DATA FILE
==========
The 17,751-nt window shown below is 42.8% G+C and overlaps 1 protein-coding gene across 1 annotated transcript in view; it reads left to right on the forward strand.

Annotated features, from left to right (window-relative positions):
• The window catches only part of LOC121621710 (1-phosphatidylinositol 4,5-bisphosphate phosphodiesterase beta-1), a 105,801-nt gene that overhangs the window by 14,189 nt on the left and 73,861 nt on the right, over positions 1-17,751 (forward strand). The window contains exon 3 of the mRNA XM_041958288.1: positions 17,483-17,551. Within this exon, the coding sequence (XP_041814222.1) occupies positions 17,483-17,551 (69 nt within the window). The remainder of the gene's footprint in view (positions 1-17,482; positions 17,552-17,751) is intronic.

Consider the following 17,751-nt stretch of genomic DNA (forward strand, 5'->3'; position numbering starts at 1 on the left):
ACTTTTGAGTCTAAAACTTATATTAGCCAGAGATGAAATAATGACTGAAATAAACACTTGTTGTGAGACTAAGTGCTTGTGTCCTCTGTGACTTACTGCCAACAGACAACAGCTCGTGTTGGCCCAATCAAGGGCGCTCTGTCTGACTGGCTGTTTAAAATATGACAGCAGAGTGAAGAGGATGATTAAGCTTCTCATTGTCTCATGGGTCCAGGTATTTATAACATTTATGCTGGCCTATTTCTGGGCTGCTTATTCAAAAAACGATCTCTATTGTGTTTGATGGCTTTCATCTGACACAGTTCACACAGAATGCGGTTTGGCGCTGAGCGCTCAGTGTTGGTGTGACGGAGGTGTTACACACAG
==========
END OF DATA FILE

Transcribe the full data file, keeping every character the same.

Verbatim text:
The 17,751-nt window shown below is 42.8% G+C and overlaps 1 protein-coding gene across 1 annotated transcript in view; it reads left to right on the forward strand.

Annotated features, from left to right (window-relative positions):
• The window catches only part of LOC121621710 (1-phosphatidylinositol 4,5-bisphosphate phosphodiesterase beta-1), a 105,801-nt gene that overhangs the window by 14,189 nt on the left and 73,861 nt on the right, over positions 1-17,751 (forward strand). The window contains exon 3 of the mRNA XM_041958288.1: positions 17,483-17,551. Within this exon, the coding sequence (XP_041814222.1) occupies positions 17,483-17,551 (69 nt within the window). The remainder of the gene's footprint in view (positions 1-17,482; positions 17,552-17,751) is intronic.

Consider the following 17,751-nt stretch of genomic DNA (forward strand, 5'->3'; position numbering starts at 1 on the left):
ACTTTTGAGTCTAAAACTTATATTAGCCAGAGATGAAATAATGACTGAAATAAACACTTGTTGTGAGACTAAGTGCTTGTGTCCTCTGTGACTTACTGCCAACAGACAACAGCTCGTGTTGGCCCAATCAAGGGCGCTCTGTCTGACTGGCTGTTTAAAATATGACAGCAGAGTGAAGAGGATGATTAAGCTTCTCATTGTCTCATGGGTCCAGGTATTTATAACATTTATGCTGGCCTATTTCTGGGCTGCTTATTCAAAAAACGATCTCTATTGTGTTTGATGGCTTTCATCTGACACAGTTCACACAGAATGCGGTTTGGCGCTGAGCGCTCAGTGTTGGTGTGACGGAGGTGTTACACACAG